If your tramping companions aren’t up to the kind of trips you want to do, then you might have to start going solo. Hazel Phillips knows that predicament all too well and shares hard-won advice for aspiring solo trampers
All this outdoors stuff is a slippery slope, isn’t it? An addiction of sorts. One day you’re doing a two-hour day walk in the Waitakeres, finding it all rather challenging, and then suddenly you’re on a 10-day tramping bender, solo, with a bivvy bag, a stack of topo maps and a solar charger to make sure your Kindle keeps cranking for the duration.
When I first started tramping, I remember thinking that doing an overnighter was for tough people. Then I decided to give it a go, and that was all well and good, but I drew the line there: “I’ll only do the Great Walks, not that backcountry frippery.”
Soon I was ticking off ‘real’ backcountry huts (you know, the old NZFS ones painted in DOC rescue orange) and weighing up different tent options.
So perhaps it was inevitable that eventually I would find myself out on the track for a 10-day tramp. Solo, because it’s hard to find people who want to tramp for 10 days, not to mention over both Christmas and New Year’s Eve.
I tacked together a plan: up the Travers, over Travers Saddle, to Blue Lake, Waiau Pass, then out via the St James Conservation Area rather than the more conventional (Te Araroa) route of the St James Walkway. I would hit up Lake Guyon, possibly Stanley Vale, Pool Hut, and exit via Scotties Camp Hut, then road bash from the old St James homestead out to Hanmer Springs.
Much of the solo tramping I’d done before barely counts as solo, such as the Abel Tasman Coast Track, because you meet so many people on the way and tend to group up. But I started in earnest after a friend told me he thought I was incapable of doing the Ruapehu Round The Mountain Track by myself: “You can’t carry all your own gear,” he said. “You couldn’t do it.” (I did do it, in three days, rather than the five days I’d allowed for.)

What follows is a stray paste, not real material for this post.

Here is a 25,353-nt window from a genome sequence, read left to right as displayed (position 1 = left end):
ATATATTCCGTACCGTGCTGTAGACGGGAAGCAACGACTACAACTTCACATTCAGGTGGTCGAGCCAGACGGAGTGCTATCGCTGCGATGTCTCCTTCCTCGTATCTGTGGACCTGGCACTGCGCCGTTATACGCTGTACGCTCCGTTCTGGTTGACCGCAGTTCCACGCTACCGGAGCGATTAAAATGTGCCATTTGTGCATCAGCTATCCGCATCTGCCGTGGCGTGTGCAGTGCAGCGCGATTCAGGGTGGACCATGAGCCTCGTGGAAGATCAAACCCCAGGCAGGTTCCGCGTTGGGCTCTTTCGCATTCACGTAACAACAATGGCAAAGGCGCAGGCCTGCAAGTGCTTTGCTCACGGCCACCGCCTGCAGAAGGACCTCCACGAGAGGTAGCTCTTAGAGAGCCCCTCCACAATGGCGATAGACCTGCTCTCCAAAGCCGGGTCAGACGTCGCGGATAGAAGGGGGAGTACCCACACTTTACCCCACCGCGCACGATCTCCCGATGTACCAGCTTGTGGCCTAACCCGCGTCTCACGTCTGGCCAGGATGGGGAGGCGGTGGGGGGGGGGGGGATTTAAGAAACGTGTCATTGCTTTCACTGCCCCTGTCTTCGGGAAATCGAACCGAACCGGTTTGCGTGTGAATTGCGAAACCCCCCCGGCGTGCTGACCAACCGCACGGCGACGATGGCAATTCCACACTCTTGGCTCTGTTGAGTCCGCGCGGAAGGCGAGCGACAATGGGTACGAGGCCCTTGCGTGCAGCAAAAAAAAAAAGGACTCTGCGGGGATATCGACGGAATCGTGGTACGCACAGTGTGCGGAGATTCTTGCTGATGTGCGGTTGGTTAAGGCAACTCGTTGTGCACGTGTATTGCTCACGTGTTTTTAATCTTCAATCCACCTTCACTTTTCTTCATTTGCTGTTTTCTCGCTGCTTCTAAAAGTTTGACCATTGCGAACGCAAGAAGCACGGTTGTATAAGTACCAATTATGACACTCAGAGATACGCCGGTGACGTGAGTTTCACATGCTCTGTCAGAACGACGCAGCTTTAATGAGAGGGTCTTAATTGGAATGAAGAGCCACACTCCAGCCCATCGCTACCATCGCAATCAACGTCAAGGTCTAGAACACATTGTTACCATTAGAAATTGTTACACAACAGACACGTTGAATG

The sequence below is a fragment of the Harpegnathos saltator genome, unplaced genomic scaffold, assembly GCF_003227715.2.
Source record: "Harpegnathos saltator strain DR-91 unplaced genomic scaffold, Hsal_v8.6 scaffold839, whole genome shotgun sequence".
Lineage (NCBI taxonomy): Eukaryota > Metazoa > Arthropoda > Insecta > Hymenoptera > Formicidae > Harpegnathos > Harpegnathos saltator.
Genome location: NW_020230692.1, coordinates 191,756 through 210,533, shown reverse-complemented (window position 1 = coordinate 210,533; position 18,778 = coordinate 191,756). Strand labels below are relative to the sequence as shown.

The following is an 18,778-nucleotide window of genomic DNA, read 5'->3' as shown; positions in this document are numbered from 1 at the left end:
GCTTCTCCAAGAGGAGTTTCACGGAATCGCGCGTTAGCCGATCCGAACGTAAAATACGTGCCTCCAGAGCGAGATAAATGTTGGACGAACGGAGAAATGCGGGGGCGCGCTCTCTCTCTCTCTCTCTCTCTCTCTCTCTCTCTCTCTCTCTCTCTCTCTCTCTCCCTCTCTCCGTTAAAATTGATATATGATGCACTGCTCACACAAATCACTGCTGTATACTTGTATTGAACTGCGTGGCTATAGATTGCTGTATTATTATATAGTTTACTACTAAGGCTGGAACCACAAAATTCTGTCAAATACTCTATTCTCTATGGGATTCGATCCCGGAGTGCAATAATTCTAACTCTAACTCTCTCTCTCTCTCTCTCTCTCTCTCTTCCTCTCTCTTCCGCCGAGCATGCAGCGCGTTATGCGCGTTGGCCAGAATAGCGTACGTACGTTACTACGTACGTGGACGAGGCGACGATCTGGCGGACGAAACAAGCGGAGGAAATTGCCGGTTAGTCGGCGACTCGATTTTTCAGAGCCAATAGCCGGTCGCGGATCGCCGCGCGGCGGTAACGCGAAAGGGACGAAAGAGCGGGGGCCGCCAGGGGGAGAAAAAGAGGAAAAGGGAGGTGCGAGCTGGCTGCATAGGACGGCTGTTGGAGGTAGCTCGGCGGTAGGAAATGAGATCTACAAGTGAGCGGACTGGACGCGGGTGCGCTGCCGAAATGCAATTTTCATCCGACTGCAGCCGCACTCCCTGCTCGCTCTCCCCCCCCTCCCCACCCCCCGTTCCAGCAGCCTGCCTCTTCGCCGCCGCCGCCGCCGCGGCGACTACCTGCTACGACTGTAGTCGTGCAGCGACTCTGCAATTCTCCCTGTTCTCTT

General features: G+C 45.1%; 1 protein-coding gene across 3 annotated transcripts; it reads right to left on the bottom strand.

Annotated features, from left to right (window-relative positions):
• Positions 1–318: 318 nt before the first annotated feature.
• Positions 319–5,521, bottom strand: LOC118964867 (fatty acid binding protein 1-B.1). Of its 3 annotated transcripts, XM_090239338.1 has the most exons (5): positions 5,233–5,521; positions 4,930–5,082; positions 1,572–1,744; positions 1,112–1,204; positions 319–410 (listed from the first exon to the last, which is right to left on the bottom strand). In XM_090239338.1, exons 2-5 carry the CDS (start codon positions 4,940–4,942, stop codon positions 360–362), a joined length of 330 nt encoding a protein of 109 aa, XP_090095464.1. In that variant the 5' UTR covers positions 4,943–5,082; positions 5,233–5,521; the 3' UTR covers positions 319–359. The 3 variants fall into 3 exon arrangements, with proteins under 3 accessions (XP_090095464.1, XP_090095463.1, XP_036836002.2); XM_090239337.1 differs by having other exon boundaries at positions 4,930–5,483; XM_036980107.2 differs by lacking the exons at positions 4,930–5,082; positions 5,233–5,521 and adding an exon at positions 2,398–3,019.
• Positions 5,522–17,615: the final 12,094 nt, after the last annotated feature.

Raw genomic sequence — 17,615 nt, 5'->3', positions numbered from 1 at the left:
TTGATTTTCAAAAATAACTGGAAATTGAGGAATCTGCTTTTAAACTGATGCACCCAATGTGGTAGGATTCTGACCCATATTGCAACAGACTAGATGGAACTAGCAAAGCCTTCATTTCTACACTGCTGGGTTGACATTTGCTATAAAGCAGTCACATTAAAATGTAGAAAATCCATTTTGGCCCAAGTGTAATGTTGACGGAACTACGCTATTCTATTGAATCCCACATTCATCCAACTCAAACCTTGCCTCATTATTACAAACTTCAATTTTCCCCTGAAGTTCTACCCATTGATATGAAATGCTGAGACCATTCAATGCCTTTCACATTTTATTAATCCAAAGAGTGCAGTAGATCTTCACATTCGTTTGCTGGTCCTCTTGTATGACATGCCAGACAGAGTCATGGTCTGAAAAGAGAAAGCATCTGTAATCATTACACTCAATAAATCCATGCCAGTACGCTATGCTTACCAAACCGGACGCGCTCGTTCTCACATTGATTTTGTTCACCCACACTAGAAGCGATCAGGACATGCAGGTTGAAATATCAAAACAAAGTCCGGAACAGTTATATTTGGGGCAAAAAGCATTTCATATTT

The solo bug bit me when I realised I was often the one to organise our trips from start to finish. I would plan the route, research it, do the intentions, bring and carry the gas, cooker and PLB. I realised if I’d been by myself on the track it wouldn’t have made much difference.
So, after 10 days tramping to think about it, I’ve come up with five aspects of solo tramping to consider.
This is the biggest and worth the most thought. Whenever people find out I like solo tramping, they’ll ask about safety first. “Now, do you mean safety as in having an accident, or safety as in sex pests in the wilderness?” I respond.
It’s almost always the latter. Non-trampers have this idea that the bush is just crawling with molesters searching for would-be victims. For the record, I haven’t yet met any sex pests in the wilderness, and (touch wood) I haven’t had any accidents aside from the occasional tramping faceplant, which can happen whether you’re alone or with somebody.
A big part of safety (especially fatigue and hypothermia) comes from how you manage yourself. I find when I’m in a group I’m less likely to speak up if I think something’s a bad idea or to disrupt the flow of the group to attend to physical needs. But when I’m solo, I’ll stop as soon as I realise I’m hungry/thirsty/cold/hot/tired/blistered and sort it out.